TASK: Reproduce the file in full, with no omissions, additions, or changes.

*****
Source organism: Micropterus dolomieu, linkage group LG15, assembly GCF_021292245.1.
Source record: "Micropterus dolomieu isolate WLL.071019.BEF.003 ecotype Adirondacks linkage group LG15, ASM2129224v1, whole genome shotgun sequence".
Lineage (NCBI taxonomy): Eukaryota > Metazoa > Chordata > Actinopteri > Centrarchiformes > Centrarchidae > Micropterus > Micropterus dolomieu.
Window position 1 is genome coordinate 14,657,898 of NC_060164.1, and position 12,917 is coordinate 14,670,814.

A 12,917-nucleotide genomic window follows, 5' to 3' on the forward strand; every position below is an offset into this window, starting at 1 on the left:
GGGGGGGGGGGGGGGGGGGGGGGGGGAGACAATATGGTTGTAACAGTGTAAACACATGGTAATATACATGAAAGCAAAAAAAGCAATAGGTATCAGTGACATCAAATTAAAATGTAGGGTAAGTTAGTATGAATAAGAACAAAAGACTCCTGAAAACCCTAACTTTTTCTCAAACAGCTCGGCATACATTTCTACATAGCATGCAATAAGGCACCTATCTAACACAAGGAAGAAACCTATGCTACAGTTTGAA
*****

Source organism: Micropterus dolomieu, linkage group LG15, assembly GCF_021292245.1.
Source record: "Micropterus dolomieu isolate WLL.071019.BEF.003 ecotype Adirondacks linkage group LG15, ASM2129224v1, whole genome shotgun sequence".
Lineage (NCBI taxonomy): Eukaryota > Metazoa > Chordata > Actinopteri > Centrarchiformes > Centrarchidae > Micropterus > Micropterus dolomieu.
Window position 1 is genome coordinate 14,657,898 of NC_060164.1, and position 12,917 is coordinate 14,670,814.

A 12,917-nucleotide genomic window follows, 5' to 3' on the forward strand; every position below is an offset into this window, starting at 1 on the left:
GGGGGGGGGGGGGGGGGGGGGGGGGGAGACAATATGGTTGTAACAGTGTAAACACATGGTAATATACATGAAAGCAAAAAAAGCAATAGGTATCAGTGACATCAAATTAAAATGTAGGGTAAGTTAGTATGAATAAGAACAAAAGACTCCTGAAAACCCTAACTTTTTCTCAAACAGCTCGGCATACATTTCTACATAGCATGCAATAAGGCACCTATCTAACACAAGGAAGAAACCTATGCTACAGTTTGAA